The music business will experience collective déjà vu next week when Led Zeppelin goes back to court facing claims that it ripped off its signature “Stairway to Heaven” from Spirit’s “Taurus.” But this time, the stakes are much higher.
After being tossed through years of flip-flopping decisions, the “Stairway to Heaven” case — in which Michael Skidmore, a trustee representing the estate of Spirit guitarist Randy Wolfe, is accusing Led Zeppelin of stealing its 1971 song’s opening guitar riff from Spirit’s 1968 instrumental track — will come before the U.S. Court of Appeals for the Ninth Circuit in San Francisco for en banc (full court) arguments on Monday, September 23rd. While jurors in the original case had decided in 2016 that “Stairway” did not infringe on “Taurus,” a Ninth Circuit panel ordered a new trial in 2018 due to errors in the jury instruction process.
The trial has gained much new attention since — especially as music copyright cases have exploded in number, with cases against Katy Perry’s “Dark Horse” and Ed Sheeran’s smash hit “Thinking Out Loud” among numerous, high-profile examples. Now, all eyes are on the Zeppelin-Spirit case because of both the iconic nature of the central song and the broader framework on how copyright law can be applied to music going forward.
“The en banc review is an uncommon act for a court of appeals,” Wesley Lewis, an attorney at corporate law firm Haynes and Boone who specializes in copyright cases, tells Rolling Stone. “It signals that there is enough interest in this legal question that it could conceivably go all the way up to the Supreme Court.” Lewis notes that while the original case focused singularly on whether “Taurus” was the foundation for “Stairway to Heaven,” the new case is likely to examine two bigger issues: the “amount of expression required to constitute original, protectable work” and how much of a role physical deposit copies should play in copyright protection. “The issues have now been defined a little more sharply,” Lewis says.
Francis Malofiy, the attorney representing Wolfe’s estate, tells Rolling Stone that he expects “everyone to be there” on Monday, from copyright lawyers to musicologists to music executives to songwriters who’ve publicly sided with Led Zeppelin. Each side will have 30 minutes to speak; Malofiy will speak for all of his side’s 30 minutes, while the defendants (Jimmy Page and co.) plan to cede 10 minutes of their time to the U.S. Department of Justice. Last month, the DOJ filed a 55-page amicus brief in support of the previous judge’s ruling that said copyrights of musical compositions prior to 1972 are only protected as sheet music. (Page and Robert Plant are not expected to attend.)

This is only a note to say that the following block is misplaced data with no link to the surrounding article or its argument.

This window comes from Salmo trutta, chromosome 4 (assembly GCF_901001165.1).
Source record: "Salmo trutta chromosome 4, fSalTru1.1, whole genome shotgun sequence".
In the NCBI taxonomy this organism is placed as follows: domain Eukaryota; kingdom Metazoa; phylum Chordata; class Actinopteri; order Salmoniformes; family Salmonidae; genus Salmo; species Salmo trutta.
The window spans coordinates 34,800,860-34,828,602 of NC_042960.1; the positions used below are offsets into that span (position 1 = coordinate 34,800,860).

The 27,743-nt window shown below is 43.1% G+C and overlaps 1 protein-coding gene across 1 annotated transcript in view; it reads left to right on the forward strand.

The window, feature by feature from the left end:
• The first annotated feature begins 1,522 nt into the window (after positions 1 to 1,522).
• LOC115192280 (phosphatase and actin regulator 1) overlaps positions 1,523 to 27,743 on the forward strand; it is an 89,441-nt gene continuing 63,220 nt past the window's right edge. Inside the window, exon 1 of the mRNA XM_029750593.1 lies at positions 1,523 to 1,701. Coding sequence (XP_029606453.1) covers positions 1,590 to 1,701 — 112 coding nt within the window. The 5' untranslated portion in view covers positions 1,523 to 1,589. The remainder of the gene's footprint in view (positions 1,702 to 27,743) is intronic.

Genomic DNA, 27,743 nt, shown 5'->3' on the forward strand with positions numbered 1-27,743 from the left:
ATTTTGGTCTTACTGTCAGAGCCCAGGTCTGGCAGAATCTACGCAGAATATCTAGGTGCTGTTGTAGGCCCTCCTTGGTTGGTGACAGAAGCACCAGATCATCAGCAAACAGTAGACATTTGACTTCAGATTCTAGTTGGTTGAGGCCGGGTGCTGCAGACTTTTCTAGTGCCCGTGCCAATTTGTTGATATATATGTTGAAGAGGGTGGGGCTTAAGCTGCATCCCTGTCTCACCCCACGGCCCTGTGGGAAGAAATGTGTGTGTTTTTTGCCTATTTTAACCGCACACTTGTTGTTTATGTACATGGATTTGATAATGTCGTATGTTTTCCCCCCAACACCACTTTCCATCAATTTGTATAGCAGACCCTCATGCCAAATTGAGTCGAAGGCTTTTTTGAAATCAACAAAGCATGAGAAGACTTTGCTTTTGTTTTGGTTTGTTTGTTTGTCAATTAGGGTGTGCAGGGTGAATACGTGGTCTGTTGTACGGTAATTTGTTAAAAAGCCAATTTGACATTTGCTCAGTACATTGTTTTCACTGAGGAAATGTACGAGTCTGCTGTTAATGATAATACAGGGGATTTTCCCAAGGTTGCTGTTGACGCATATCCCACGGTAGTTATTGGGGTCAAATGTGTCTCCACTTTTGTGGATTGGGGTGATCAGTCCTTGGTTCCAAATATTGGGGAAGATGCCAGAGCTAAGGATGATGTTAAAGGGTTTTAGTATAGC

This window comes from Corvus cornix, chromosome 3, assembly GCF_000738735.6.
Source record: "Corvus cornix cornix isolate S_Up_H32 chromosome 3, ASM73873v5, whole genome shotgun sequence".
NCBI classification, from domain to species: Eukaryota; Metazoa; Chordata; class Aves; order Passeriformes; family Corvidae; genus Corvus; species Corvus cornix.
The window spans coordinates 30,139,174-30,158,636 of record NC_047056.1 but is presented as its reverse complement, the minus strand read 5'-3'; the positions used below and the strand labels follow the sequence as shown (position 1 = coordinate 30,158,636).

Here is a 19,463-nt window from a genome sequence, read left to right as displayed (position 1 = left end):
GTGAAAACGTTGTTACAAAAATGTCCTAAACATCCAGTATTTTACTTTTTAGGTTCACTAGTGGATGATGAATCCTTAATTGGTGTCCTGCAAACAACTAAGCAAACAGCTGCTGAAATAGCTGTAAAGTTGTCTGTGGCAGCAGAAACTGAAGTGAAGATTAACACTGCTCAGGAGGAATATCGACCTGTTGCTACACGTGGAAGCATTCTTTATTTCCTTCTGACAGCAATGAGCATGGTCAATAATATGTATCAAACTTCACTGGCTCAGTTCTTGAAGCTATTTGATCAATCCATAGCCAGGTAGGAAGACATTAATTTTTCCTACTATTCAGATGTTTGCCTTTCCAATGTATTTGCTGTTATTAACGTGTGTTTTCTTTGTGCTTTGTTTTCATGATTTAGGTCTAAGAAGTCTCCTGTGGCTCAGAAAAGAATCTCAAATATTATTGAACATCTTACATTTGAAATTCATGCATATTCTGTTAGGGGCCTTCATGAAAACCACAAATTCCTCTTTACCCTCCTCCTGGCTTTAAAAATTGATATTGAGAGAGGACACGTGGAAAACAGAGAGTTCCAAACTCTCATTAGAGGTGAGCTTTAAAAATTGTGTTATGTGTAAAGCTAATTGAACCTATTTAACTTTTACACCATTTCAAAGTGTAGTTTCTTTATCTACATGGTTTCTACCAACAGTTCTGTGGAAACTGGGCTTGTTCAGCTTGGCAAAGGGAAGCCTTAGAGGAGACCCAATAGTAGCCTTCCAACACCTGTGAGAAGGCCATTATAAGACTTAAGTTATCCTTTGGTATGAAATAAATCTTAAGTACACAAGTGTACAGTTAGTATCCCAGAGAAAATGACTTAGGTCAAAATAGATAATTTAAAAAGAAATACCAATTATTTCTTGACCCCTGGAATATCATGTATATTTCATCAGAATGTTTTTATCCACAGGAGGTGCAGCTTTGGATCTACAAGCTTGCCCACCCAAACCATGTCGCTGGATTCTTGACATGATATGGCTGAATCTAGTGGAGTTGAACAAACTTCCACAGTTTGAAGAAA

“The Department of Justice is making a laughable argument,” Malofiy says. “The defendants, the music industry, the publishers, the songwriters standing with Led Zeppelin — they’re trying to engage in the largest art heist of all time. They’re trying to say that any current artist can steal anything from the past and change it ever so slightly, and now they can’t be sued.” A rep for the Department of Justice did not immediately reply to a request for comment.
His stance has not been met with much agreement in the music industry, which largely contests that the current scope of copyright law as it applies to artists and songwriters is too broad. The last few years have seen a wave of successful lawsuits that allege hit songs to have been ripped off from more obscure tracks — the most recent example being Christian rapper Flame’s victory in his suit against Katy Perry’s “Dark Horse.” Plaintiffs in plagiarism cases are “trying to own basic building blocks of music, the alphabet of music that should be available to everyone,” said Christine Lepera, Perry’s lawyer, in closing arguments in the “Dark Horse” trial. Others note that a new generation of keepers for artists’ estates has pushed courts to consider more music copyright cases about older songs. Sandy Wilbur, a forensic musicologist who served as an expert witness on the infamous 2015 “Blurred Lines” case involving Robin Thicke, Pharrell Williams and Marvin Gaye, told Rolling Stone in 2018 that her “last two years have been my busiest years ever.”
In the original Zeppelin-Spirit trial, a U.S. district judge had told jurors that “common musical elements, such as descending chromatic scales, arpeggios or short sequences of three notes” are not protected by copyright — but the Ninth Circuit panel ruled that they should have been told notes can sometimes be copyrighted if they are selected and arranged in an original way.
Whatever outcome emerges from the Zeppelin-Spirit case is also likely to have broad ramifications outside of music, which is why lawyers from various industries are watching the case with interest. “The Ninth Circuit will be forced to consider the amount of expression that’s required in order to constitute something that’s protectable,” Lewis says. “In music, that’s things like a descending chromatic scale. But there are analogs in all sorts of different areas — for example, in software, when is a specific line of code copyrightable? In the choreography space, when does a series of steps become copyrightable? Litigators and practitioners are hopeful that this en banc opinion will establish more clarity going forward.”